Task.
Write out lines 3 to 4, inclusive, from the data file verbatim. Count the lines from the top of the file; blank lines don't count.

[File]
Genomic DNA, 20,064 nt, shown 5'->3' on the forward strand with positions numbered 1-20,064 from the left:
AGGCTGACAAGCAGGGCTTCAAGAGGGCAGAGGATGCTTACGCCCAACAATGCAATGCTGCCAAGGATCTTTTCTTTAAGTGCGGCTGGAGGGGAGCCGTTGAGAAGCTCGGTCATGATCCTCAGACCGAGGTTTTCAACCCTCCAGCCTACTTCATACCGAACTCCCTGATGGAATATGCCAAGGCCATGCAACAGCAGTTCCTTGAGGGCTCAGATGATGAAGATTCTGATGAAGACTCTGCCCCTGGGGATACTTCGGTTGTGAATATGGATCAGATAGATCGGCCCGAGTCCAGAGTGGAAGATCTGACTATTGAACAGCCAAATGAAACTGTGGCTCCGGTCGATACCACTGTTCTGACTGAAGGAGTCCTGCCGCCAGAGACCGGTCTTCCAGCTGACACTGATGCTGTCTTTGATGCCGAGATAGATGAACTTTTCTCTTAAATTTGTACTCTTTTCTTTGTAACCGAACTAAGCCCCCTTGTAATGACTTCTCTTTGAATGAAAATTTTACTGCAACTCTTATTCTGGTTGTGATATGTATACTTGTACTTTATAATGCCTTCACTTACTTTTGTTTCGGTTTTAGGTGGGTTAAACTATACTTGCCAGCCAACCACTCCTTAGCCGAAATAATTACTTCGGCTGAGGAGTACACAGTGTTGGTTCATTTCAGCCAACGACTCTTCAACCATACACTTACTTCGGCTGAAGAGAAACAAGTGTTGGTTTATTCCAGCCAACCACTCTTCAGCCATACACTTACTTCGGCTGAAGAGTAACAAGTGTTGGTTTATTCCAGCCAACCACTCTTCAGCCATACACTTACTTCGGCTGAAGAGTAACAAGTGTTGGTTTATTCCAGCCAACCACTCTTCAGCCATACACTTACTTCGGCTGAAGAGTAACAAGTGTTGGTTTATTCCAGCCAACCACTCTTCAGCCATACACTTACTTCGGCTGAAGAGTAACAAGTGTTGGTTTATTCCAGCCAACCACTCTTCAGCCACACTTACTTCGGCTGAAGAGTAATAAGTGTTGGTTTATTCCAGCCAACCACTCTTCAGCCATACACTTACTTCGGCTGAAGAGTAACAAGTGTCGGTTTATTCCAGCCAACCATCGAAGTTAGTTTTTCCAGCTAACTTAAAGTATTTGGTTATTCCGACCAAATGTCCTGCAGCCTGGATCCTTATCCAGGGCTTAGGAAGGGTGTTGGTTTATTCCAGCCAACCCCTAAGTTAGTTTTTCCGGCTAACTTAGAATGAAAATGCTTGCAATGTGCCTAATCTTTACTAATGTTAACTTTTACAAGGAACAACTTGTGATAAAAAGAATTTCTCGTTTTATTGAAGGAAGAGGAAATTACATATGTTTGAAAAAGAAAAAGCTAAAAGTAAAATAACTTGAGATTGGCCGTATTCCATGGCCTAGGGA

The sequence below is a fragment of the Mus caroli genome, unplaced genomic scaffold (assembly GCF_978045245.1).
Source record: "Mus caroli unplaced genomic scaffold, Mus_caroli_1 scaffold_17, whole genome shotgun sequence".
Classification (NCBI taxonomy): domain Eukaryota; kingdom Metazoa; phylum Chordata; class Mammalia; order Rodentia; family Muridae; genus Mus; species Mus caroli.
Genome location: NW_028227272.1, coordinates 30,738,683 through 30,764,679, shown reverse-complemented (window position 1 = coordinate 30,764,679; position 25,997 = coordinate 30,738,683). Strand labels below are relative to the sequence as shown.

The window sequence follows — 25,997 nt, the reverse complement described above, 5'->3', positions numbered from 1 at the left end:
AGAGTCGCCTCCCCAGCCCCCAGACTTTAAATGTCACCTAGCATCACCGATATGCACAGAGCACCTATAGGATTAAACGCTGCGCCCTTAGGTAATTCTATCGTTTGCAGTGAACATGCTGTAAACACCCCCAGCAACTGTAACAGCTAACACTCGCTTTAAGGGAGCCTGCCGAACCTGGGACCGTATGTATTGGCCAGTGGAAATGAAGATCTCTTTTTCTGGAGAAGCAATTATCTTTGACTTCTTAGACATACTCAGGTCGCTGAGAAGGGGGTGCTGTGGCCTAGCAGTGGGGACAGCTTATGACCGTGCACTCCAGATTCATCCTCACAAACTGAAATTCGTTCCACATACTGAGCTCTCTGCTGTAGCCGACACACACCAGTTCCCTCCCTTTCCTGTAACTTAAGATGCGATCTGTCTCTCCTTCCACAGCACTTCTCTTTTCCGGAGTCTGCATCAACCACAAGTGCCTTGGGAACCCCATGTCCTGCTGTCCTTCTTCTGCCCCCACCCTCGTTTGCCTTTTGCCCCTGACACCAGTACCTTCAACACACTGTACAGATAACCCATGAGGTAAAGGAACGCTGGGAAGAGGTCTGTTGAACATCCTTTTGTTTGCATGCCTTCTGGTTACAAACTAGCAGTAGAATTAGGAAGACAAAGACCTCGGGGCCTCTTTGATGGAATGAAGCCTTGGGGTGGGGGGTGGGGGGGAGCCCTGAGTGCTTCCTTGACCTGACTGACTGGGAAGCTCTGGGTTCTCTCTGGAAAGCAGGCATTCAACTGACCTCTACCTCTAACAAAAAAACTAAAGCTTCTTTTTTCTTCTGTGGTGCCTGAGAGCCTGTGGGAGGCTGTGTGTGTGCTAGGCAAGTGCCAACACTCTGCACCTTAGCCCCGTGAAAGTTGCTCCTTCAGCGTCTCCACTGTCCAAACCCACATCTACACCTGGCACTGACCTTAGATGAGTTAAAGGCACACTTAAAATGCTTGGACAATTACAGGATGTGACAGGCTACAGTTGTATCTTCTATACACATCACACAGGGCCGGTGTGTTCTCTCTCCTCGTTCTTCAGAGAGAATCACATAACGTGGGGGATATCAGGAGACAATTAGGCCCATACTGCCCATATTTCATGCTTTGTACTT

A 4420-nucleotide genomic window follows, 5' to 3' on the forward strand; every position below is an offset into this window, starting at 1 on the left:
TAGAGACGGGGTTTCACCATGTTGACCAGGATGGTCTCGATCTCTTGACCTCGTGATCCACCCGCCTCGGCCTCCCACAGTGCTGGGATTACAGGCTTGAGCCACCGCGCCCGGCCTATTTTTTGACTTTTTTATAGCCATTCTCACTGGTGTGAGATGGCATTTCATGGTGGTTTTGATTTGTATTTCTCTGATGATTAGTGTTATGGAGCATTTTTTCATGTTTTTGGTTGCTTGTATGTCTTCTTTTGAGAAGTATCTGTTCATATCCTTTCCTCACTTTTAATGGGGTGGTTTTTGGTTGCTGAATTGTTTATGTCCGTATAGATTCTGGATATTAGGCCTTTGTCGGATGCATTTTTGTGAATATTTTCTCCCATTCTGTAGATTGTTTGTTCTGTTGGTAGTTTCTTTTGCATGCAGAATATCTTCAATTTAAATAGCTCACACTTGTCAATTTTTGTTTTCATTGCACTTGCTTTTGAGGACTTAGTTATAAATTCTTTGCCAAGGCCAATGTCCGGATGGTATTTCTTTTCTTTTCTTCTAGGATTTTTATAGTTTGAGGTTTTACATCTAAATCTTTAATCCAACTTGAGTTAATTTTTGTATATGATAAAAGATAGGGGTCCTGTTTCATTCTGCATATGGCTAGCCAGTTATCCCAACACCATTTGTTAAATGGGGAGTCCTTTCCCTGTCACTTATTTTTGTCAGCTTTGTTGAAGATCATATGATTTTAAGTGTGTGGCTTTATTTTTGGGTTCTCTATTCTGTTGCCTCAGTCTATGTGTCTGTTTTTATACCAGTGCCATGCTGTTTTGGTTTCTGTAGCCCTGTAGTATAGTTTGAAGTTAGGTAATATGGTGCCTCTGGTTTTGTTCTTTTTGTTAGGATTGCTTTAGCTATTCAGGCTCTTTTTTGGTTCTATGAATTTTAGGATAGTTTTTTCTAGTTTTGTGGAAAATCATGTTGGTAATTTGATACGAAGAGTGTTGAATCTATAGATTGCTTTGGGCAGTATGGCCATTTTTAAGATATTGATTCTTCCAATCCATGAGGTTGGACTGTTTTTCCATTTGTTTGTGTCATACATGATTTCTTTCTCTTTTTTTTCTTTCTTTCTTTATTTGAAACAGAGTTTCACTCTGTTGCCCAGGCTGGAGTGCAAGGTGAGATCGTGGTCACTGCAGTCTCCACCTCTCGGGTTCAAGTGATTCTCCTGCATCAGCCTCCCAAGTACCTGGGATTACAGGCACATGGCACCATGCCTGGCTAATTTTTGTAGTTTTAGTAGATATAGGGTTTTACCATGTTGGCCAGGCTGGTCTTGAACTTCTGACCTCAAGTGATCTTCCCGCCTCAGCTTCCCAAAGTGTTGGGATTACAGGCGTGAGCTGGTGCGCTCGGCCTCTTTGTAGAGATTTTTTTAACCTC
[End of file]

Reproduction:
The sequence below is a fragment of the Mus caroli genome, unplaced genomic scaffold (assembly GCF_978045245.1).
Source record: "Mus caroli unplaced genomic scaffold, Mus_caroli_1 scaffold_17, whole genome shotgun sequence".